Amy Deik remembers the day in fifth grade when she learned the water cycle. As she drew arrows connecting the evaporation, condensation, and precipitation phases, she thought, “This makes sense to me. This is how my brain works.” That interest in science led her to a weekend science course and a field trip to a plant research laboratory, where she saw scientists hybridizing roses and genetically modifying tomatoes. At 11 years old, she knew she wanted to be a botanist.
Deik received her bachelor's degree in botany from Connecticut College and immediately went to work at International Paper, a paper manufacturing company, where she engineered trees to grow faster. She’d always had an interest in genetics research and moved to Boston in 2002 to work for a genetics-focused startup.
In the mid-2000s, mass layoffs at the startup left only Deik and two other people to continue the company’s research. Deik had to quickly learn how to operate the firm’s mass spectrometers — machines that can measure tiny amounts of molecules such as metabolites and proteins. After the startup folded, Deik worked as an analytical chemist at a drug-repositioning company called Gene Logic, where she first met Clary Clish, who would later become the director of the Metabolomics Platform at the Broad Institute of MIT and Harvard. Deik moved to the Broad in 2009 and joined Clish as a biochemist in the Platform, where she also serves as lab manager.
In this #WhyIScience, we spoke with Deik about metabolomics (the large-scale systematic study of metabolites) and the intersectionality of being a woman of faith and a scientist.
What do you do as a research scientist at Broad?
A lot of what we do at the Metabolomics Platform is look for early indicators of disease and use metabolomics to monitor disease progression. We do that with metabolite profiling — determining the levels of hundreds of metabolites in a sample and how that connects to human health. I run mass spectrometers daily to analyze thousands of small molecules that are present in a variety of samples, such as plasma, a mouse liver, or a cell culture. I run our lipid method, which annotates over 250 different lipids.
I also serve as our group's lab manager. For us, that means a lot of sample management. We are involved in dozens of collaborations each year inside and outside the Broad, so I'm always on call when samples are coming in and out. I also maintain the freezer inventory, know what samples are waiting to be aliquotted into smaller volumes for our four platform methods, and determine what methods we need to run on those samples.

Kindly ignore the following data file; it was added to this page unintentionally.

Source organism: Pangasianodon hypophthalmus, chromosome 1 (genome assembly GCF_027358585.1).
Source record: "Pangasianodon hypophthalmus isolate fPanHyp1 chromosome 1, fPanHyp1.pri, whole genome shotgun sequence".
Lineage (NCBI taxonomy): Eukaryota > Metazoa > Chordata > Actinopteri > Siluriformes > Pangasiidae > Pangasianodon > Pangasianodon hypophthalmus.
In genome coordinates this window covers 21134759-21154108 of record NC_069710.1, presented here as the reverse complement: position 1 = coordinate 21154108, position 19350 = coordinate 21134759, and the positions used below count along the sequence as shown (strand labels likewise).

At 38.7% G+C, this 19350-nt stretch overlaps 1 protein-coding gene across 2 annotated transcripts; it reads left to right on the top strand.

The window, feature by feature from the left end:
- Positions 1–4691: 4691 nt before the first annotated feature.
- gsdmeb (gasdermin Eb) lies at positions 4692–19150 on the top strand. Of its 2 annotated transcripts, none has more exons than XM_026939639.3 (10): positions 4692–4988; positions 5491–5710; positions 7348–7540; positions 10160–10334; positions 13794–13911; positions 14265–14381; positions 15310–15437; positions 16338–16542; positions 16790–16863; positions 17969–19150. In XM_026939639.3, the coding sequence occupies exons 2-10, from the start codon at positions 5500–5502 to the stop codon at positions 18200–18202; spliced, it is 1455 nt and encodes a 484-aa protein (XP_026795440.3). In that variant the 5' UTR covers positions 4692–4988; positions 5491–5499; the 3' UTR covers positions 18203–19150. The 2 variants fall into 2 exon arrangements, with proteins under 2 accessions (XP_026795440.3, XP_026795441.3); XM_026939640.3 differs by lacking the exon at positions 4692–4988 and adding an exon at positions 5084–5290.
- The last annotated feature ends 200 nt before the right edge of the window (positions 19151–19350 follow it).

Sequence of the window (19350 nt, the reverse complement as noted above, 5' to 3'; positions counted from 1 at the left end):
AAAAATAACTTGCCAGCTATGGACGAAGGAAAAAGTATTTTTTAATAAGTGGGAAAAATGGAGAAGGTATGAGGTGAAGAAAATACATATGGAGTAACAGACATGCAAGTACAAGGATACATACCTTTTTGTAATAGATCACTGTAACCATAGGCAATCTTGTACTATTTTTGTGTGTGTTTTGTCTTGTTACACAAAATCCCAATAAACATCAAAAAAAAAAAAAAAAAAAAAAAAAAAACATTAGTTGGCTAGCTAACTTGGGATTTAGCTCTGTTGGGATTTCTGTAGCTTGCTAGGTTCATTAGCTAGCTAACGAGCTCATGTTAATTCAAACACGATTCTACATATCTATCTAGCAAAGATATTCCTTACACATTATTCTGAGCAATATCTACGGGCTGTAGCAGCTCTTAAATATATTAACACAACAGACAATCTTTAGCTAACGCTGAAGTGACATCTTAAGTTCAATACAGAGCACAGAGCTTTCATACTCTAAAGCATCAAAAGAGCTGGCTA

How do lipids relate to human health?
Lipids are a type of metabolite that are insoluble in water. They are diverse in size, polarity, absorption capability, and solubility. They serve essential functions in the body, such as making up all the membranes in our cells and transporting large molecules. A commonly known lipid species is triglycerides, which you get a blood test for at your annual physical, but there are also a lot most people have never heard of.
Different classes of metabolites change in different disease states. You might expect to see a change in lipids when a person has a metabolism-related disease like diabetes or cardiovascular disease. But you might not expect to see a change in various cancers. A few years ago, we discovered a lipid biomarker that helps diagnose a rare lung disease in women called lymphangioleiomyomatosis, which at the time had no known genetic cause and was previously very difficult to diagnose.
How is metabolomics evolving?
In the last decade, scientists have revolutionized mass spectrometers’ speed, precision, and specificity. I used to only be able to detect the difference of a full mass-unit. Now the resolution of these instruments is less than 1 part-per-million, which can correlate to the fourth decimal position.
A new technology we are adding to our platform is imaging mass spectrometry. With it, we can take slices of a specific tissue and ionize them with the spectrometer. The machine shows you specific molecule masses at different places within the slices. For example, you can see if molecules are in certain regions of a slice of a mouse brain and not others. It’s a brand new technology, so there are a lot of potential applications that we just don’t know yet. I'm curious to see how we use it and the insights it might give us.
How does your work intersect with other parts of your life?
I’m a woman of faith and it's interesting to be at the intersection of Christianity and science. Most people believe that you can only have one worldview or the other, but I've never had a problem with having both. I love the idea that, as a scientist, I’m allowed to want to understand the natural world around me. I believe that it’s a God-given right for us to figure out how things work and be fascinated by that.
From conversations with people who share my faith, I think scientists can be viewed as scary people who do whatever they want just because they can. But I believe that scientists are, or try to be, very thoughtful, moral, and ethical in their work. And so I try to speak about science to people in a way that makes it understandable and therefore less scary.